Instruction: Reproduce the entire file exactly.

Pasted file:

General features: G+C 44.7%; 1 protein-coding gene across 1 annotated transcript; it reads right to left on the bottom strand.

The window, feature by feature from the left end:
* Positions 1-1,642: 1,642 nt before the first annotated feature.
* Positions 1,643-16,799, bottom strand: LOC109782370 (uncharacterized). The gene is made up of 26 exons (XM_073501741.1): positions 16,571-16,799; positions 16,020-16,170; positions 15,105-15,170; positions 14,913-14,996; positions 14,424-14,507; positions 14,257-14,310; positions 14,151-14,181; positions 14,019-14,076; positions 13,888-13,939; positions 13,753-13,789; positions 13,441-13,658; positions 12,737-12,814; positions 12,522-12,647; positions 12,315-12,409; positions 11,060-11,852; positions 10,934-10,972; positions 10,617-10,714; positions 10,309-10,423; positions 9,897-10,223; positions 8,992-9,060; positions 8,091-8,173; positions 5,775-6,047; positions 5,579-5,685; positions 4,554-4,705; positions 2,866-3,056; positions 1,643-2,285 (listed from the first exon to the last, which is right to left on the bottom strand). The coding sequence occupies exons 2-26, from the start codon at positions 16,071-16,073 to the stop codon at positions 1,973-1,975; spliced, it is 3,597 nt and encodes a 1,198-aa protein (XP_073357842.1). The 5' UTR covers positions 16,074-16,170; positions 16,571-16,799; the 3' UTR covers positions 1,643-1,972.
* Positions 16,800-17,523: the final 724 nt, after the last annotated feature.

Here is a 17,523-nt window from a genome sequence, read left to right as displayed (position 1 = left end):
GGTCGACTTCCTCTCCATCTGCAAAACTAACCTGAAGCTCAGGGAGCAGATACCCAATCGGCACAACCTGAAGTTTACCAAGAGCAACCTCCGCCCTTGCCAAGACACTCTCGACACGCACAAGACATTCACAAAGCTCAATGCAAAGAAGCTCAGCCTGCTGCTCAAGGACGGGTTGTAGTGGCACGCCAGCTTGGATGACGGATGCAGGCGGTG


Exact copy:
General features: G+C 44.7%; 1 protein-coding gene across 1 annotated transcript; it reads right to left on the bottom strand.

The window, feature by feature from the left end:
* Positions 1-1,642: 1,642 nt before the first annotated feature.
* Positions 1,643-16,799, bottom strand: LOC109782370 (uncharacterized). The gene is made up of 26 exons (XM_073501741.1): positions 16,571-16,799; positions 16,020-16,170; positions 15,105-15,170; positions 14,913-14,996; positions 14,424-14,507; positions 14,257-14,310; positions 14,151-14,181; positions 14,019-14,076; positions 13,888-13,939; positions 13,753-13,789; positions 13,441-13,658; positions 12,737-12,814; positions 12,522-12,647; positions 12,315-12,409; positions 11,060-11,852; positions 10,934-10,972; positions 10,617-10,714; positions 10,309-10,423; positions 9,897-10,223; positions 8,992-9,060; positions 8,091-8,173; positions 5,775-6,047; positions 5,579-5,685; positions 4,554-4,705; positions 2,866-3,056; positions 1,643-2,285 (listed from the first exon to the last, which is right to left on the bottom strand). The coding sequence occupies exons 2-26, from the start codon at positions 16,071-16,073 to the stop codon at positions 1,973-1,975; spliced, it is 3,597 nt and encodes a 1,198-aa protein (XP_073357842.1). The 5' UTR covers positions 16,074-16,170; positions 16,571-16,799; the 3' UTR covers positions 1,643-1,972.
* Positions 16,800-17,523: the final 724 nt, after the last annotated feature.

Here is a 17,523-nt window from a genome sequence, read left to right as displayed (position 1 = left end):
GGTCGACTTCCTCTCCATCTGCAAAACTAACCTGAAGCTCAGGGAGCAGATACCCAATCGGCACAACCTGAAGTTTACCAAGAGCAACCTCCGCCCTTGCCAAGACACTCTCGACACGCACAAGACATTCACAAAGCTCAATGCAAAGAAGCTCAGCCTGCTGCTCAAGGACGGGTTGTAGTGGCACGCCAGCTTGGATGACGGATGCAGGCGGTG